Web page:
I am looking forward to reading more about your investing strategy, and how you became financially independent.

    Thank you, Petunia. I've got a post almost ready to publish entitled "My High Yield, High Risk Investing Strategy." It should be up within a week. And I'm working on that sidebar bio.

    Retired To Win

  5. SicilyYoder Says:

    I look forward to reading about your journey.

  6. Retired To Win Says:

    Hi, Ceejay74...

    You seem concerned about what you are going to do with your time after you retire. Believe me, unless you park yourself in front of the boob tube all day, you're going to find there's more to do than there is time to do it in. In my case, this got to the point that I had to actually schedule free time into my day and week or I would not get any! I've got a post on that drafted. I'll try to get it published soon.

    Thanks for the comment!

    Retired to Win

  7. Retired To Win Says:

    Hello, Snafu...

    Like I just told Petunia, I've got a post coming up on my investing strategy.

    As far as what I'm reading right now... I just finished last night "Champion Hill: Decisive Battle for Vicksburg" by Timothy B. Smith. Prior to that, I read "Lies the Government Told You" by Andrew P. Napolitano. I just started reading "Mortal Fear" by Robin Cook.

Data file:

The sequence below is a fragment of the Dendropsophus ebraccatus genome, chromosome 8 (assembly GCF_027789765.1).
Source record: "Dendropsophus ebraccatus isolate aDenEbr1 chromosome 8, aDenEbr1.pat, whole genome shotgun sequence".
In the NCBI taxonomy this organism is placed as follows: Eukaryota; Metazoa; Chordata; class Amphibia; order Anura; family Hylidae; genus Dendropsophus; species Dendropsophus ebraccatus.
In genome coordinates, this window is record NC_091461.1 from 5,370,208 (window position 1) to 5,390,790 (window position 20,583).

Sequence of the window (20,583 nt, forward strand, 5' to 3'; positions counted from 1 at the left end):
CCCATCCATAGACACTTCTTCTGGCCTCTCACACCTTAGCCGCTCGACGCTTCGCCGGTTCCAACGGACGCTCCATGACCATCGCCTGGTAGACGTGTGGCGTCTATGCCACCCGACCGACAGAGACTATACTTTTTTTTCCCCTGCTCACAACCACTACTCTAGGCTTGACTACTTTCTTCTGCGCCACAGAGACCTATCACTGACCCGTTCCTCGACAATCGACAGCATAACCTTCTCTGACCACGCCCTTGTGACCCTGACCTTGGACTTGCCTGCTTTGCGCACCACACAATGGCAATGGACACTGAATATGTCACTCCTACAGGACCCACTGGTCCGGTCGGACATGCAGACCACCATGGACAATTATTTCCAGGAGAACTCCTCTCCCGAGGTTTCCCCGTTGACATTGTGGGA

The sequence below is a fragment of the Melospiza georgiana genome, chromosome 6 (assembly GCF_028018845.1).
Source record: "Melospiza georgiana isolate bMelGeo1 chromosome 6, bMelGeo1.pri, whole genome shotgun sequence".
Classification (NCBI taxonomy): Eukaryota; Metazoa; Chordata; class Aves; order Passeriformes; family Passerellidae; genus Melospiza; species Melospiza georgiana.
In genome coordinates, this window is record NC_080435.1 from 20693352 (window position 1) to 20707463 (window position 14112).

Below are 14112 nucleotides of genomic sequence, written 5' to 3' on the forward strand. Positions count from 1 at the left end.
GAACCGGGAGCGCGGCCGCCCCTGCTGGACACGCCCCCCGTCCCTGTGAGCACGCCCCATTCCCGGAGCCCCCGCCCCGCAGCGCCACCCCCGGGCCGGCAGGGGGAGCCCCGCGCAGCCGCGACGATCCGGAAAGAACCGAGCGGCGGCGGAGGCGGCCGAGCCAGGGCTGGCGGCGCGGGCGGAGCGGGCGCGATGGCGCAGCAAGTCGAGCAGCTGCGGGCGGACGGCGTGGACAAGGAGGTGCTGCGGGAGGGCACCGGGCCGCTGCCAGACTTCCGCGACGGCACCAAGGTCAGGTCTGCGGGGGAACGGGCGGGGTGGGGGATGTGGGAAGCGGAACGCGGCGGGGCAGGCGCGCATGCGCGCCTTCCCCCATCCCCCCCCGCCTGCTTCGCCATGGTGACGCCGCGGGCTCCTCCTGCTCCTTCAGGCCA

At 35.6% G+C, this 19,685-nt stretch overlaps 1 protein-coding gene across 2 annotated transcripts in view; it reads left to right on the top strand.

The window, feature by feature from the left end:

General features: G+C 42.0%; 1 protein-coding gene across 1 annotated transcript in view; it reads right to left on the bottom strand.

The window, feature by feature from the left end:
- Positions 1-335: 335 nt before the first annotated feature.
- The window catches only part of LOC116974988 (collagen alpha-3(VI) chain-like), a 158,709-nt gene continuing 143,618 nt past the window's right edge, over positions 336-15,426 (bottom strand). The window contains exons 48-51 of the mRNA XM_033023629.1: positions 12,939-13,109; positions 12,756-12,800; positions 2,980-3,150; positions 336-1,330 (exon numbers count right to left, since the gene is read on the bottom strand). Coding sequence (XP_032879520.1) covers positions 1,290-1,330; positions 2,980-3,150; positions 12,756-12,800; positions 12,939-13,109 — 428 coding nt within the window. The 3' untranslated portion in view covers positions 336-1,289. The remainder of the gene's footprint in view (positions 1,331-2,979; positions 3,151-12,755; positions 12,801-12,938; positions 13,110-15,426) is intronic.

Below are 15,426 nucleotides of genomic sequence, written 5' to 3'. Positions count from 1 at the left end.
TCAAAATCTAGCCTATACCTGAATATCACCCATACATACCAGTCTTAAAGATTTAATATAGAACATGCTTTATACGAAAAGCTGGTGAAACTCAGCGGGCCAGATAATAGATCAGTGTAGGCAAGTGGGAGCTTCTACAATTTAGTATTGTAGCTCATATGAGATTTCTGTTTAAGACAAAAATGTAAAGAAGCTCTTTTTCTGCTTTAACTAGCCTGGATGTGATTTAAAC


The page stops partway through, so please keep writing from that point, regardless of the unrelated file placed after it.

Thanks for asking!

    Retired to Win

  8. MO Says:

    Did you really retire with $400k only? How old were you? How long do you expect $400k to last? How much is the house you are living in that this paid off?

    I don't think we can retire in two years even with out savings but I do believe I have e convinced my DH we can downshift to lower earnings and still retire early. If we stay put we would ridiculously be able to retire in 10 years by 45 with an ex easier amount of money. But why? I think we should downshift and work longer but with less stress for another 20 years. Plus this way we have less years to worry about medical insurance and touching savings.